Can you preach, with that curse ringing in your ears? You must.
There comes a time when we have to discover our own voice, and I remember when I discovered mine.
I’d invested hundreds of hours in maintaining a useless system
There’s a learnt skill here, which is completely levelling.
Great chefs start each day in the kitchen will the simple discipline of cooking an omelette. We can learn from them.
I’m increasingly convinced that for lots of issues, the battle isn’t over whether people know they ought to do something; they frequently just don’t know how.
The Preacher’s Plateau. We’ve all seen it, heard it, smelt it. It’s the growing sense that the preacher has a style, a pattern, a groove. A default. I’ve seen it happen to preachers even in their late twenties: they get approval for preaching in a particular way, and they then assume that that is the
Let me make a prediction: if you read this brief book, and rethink some of your preaching and evangelistic conversations in the light of it, you will do yourself, the gospel cause, and the people you’re speaking to a huge service.
‘Lay out the phrases in a way that makes sense to you.’ Memorise that.
How one basic act opened up a well-known passage
Did I just stick Jesus onto a Christ-less sermon, to make myself feel better? Or did I actually preach Christ?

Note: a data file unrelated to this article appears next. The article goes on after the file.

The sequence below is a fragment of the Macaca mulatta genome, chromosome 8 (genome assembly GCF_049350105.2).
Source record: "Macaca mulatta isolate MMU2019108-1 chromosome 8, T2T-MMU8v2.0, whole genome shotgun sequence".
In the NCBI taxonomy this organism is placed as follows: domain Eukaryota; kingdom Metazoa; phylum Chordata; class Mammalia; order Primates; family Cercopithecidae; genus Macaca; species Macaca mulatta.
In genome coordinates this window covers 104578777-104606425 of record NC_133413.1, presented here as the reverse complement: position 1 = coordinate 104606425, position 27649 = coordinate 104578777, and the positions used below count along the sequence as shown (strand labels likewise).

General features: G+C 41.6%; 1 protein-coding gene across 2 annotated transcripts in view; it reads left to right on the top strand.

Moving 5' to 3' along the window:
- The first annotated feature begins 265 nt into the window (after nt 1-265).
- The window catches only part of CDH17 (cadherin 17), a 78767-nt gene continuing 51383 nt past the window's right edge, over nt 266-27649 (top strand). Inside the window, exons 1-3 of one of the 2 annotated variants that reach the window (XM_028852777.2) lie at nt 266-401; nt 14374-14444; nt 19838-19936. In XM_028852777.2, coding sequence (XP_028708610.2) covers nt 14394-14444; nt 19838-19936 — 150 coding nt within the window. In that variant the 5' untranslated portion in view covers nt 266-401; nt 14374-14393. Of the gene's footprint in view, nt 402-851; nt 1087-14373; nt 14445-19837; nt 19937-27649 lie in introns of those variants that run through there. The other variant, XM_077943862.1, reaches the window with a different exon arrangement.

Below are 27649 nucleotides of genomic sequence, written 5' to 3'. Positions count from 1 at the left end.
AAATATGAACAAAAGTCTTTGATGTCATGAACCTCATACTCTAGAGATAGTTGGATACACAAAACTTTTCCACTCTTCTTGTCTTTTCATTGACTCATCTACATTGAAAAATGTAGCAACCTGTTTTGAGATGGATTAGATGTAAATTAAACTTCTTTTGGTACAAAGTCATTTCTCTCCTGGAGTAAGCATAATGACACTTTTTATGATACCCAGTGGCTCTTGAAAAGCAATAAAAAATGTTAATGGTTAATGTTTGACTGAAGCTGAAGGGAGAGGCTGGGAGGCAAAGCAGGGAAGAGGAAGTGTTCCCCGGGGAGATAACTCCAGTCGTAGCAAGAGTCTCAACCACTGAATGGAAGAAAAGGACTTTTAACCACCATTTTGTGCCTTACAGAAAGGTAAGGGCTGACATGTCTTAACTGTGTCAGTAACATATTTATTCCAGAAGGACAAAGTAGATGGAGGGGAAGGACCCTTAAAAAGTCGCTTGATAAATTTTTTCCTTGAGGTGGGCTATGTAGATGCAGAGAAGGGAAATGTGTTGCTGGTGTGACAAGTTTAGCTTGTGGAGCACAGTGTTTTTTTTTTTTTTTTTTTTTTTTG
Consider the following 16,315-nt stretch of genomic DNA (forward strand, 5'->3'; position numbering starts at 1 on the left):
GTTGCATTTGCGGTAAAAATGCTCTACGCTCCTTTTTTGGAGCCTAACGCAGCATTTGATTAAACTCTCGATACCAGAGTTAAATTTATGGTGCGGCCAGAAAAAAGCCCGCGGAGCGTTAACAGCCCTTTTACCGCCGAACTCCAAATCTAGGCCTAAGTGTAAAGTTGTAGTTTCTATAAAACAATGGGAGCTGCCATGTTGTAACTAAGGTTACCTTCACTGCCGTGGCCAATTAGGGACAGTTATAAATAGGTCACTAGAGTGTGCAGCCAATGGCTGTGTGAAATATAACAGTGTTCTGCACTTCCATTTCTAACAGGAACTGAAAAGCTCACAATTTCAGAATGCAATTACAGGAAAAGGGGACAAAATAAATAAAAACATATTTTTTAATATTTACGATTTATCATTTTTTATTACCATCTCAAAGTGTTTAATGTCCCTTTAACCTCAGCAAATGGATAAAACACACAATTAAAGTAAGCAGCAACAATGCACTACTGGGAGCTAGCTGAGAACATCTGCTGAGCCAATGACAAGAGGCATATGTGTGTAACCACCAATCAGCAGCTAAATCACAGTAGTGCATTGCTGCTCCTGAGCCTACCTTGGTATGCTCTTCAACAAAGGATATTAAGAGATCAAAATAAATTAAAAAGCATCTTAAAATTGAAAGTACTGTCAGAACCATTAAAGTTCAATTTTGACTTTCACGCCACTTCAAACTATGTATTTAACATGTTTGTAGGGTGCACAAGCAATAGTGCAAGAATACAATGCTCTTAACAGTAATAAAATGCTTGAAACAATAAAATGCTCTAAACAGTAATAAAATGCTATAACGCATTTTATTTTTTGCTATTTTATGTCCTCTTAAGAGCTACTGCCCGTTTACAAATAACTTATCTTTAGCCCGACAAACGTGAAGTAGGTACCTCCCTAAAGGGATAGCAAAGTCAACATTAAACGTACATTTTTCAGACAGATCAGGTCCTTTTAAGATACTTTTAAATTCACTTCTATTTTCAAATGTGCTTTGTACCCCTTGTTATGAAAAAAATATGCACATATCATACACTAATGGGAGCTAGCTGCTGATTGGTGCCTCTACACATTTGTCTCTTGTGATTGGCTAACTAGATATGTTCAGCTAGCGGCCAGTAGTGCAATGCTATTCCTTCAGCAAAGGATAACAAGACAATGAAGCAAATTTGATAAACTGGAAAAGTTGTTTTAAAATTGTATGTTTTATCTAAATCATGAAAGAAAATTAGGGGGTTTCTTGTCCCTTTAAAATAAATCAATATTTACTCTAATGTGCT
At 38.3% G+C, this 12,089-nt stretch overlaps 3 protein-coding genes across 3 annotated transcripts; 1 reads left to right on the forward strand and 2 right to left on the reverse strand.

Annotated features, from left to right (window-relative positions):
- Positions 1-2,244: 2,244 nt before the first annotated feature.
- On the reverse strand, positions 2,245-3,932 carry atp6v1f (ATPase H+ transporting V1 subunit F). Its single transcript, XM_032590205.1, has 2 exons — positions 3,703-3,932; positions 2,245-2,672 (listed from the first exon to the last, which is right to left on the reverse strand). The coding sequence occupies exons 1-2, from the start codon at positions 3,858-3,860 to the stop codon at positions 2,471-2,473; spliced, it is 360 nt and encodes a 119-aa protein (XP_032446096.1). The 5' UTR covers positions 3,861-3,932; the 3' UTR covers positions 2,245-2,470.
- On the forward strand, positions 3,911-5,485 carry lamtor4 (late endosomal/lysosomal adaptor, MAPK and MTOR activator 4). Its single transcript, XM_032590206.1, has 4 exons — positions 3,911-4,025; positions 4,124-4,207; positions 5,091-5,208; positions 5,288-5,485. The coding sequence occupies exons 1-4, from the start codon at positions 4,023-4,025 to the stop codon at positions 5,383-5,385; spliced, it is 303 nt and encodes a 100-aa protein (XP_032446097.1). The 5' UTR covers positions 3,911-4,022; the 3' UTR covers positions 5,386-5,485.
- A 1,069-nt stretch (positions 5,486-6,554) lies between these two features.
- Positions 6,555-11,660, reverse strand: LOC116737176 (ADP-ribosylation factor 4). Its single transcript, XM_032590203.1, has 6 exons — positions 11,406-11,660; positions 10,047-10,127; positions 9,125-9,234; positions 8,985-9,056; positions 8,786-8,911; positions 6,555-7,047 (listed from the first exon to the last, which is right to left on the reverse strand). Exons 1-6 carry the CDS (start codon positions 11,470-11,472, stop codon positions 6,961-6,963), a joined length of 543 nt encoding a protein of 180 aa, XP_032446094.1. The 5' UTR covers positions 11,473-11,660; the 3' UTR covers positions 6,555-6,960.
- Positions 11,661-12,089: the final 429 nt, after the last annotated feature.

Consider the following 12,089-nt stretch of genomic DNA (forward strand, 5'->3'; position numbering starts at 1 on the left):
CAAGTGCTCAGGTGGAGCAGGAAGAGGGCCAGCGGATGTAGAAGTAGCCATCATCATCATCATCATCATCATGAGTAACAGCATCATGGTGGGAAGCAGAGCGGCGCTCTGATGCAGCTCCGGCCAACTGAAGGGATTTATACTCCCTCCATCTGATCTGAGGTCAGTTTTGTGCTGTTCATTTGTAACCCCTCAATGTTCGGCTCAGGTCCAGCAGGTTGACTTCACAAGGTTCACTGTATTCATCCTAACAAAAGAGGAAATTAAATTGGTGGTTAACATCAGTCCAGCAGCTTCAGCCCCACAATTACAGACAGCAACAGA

There are six questions for me to ask myself, with bite to them, which help me to focus as I prepare. They’re a test. If I can’t answer them simply, then I need to do some more work.
One of the great gifts that teaching at seminary gave me, was that I was forced to say out loud, in a copyable manner, the route I take from text to sermon. In fine detail. It forced me to become conscious of what I knew and did.
If this bible hasn’t been opened, I haven’t exposed my heart to God for myself that day, however much I’ve opened the bible for and before others.
If I write in my diary, ‘Sermon prep,’ and block in 2 hrs, I make progress, but it feels vague. I don’t really know how I’m doing, as I move towards Sunday.
It’s not hard for our folk to be fed by superb bible teaching from around the planet. Then they come to church on Sunday, and it’s plain old us.
It’s the old adage: if they’re not actually learning, then I’m not teaching – whatever else I think I’m doing.
The translation, which my friend so enjoyed, and which has its funny side, was distracting him. A passage which should humble him before God’s throne, was making him giggle because it felt quaint.
By the time I put my pen down I have rarely felt so flat and uninspired in what I had planned to say. Do you ever feel like that about your sermons? Thought so.
Even though I allocate the same total number of hours, I do not use them in the same way. Experience has taught me where I can improve. So here are eight ways my sermon prep has changed over time.